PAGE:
One last piece of advice that worked very well for me is early on in my son’s illness when the stress of 24/7 caretaking was really getting me down, I got counseling for myself, talk therapy offered at the same place my son goes to see his psychiatrist. I found a wonderful compassionate therapist and talking to her weekly really grounds me and clears up the confused fog I feel sometimes. Even though my son is much better I continue to see her because I know she keeps me mentally strong and helps me to learn more about how to do that for myself every day. If therapy is an option for you, it is also very well worth it. Another perk is the therapist often has good insights into what you may be experiencing with your son. Mine did. Meantime, take care and thank you for sharing.

(PS: On some level your son knows he is not alone with you there and unless he has said he feels alone directly to you he may not feel exactly that way, although it is understandable that you might feel alone in your journey with him and your grief, reasons this group and my aforementioned suggestions would all be helpful) hugs across the miles :love_letter:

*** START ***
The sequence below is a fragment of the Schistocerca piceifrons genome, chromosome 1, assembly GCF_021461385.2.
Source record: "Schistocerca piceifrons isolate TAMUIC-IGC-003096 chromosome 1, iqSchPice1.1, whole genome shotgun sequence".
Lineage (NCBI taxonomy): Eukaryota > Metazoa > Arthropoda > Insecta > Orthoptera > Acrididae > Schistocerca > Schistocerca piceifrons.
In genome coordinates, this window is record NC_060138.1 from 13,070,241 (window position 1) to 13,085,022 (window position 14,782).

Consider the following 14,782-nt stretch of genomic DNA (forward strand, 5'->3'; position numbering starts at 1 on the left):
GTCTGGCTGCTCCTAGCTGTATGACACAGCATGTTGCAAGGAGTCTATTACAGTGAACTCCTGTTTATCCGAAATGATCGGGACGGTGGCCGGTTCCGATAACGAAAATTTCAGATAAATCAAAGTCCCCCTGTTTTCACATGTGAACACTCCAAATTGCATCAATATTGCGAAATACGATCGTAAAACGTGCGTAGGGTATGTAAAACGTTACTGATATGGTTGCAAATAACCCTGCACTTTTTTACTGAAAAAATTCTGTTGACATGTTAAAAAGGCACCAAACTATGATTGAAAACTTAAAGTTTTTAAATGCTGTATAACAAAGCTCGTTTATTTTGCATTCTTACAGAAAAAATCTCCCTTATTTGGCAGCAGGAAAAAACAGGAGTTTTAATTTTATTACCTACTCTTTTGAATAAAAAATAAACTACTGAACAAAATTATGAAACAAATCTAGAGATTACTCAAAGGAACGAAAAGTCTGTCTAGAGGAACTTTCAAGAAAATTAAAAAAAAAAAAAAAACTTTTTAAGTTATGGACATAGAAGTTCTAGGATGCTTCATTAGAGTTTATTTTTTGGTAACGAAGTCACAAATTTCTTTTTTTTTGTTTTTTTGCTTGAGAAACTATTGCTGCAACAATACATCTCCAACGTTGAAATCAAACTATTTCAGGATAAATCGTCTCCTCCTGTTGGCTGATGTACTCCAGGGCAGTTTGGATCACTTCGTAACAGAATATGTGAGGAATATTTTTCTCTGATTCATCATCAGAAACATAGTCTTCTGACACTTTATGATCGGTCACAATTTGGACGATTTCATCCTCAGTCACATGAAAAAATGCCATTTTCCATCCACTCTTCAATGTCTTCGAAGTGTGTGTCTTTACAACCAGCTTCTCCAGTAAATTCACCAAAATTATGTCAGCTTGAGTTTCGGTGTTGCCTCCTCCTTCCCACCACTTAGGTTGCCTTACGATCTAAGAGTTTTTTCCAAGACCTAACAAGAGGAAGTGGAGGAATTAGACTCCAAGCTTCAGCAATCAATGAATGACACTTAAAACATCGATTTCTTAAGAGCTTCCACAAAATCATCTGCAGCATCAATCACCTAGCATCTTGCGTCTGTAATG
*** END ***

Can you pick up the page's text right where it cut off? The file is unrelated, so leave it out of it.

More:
It’s great that you want to help your son, that’s a goal that binds most caregivers. But I feel you’re in a version of the bargaining stage of grief, wishing you could suffer along with him or exchange places. It’s a fantasy that isn’t going to happen, and even if it did—it’s not likely to help the situation.

Hearing and seeing what a sufferer is experiencing seems like a version of thought broadcasting, a positive symptom of schizophrenia which for me was most unpleasant, because it robs your sense of privacy. And even if it isn’t interpreted this way, reinforcing hallucinations and delusions often makes them more elaborate and real to the sufferer. Folie a deux (sharing a delusion) isn’t a “cure” for loneliness—it just fosters a further escape from reality for both. I’m reminded of a lyric I feel is a comment on alcoholism from Billy Joel’s Piano Man: “they’re sharing a drink they call loneliness, but it’s better than drinking alone.” Or Lily Tomlin’s joke about pairing off people who talk on themselves in Central Park so they look like they’re having a conversation. These are escapes from a solution— not real solutions.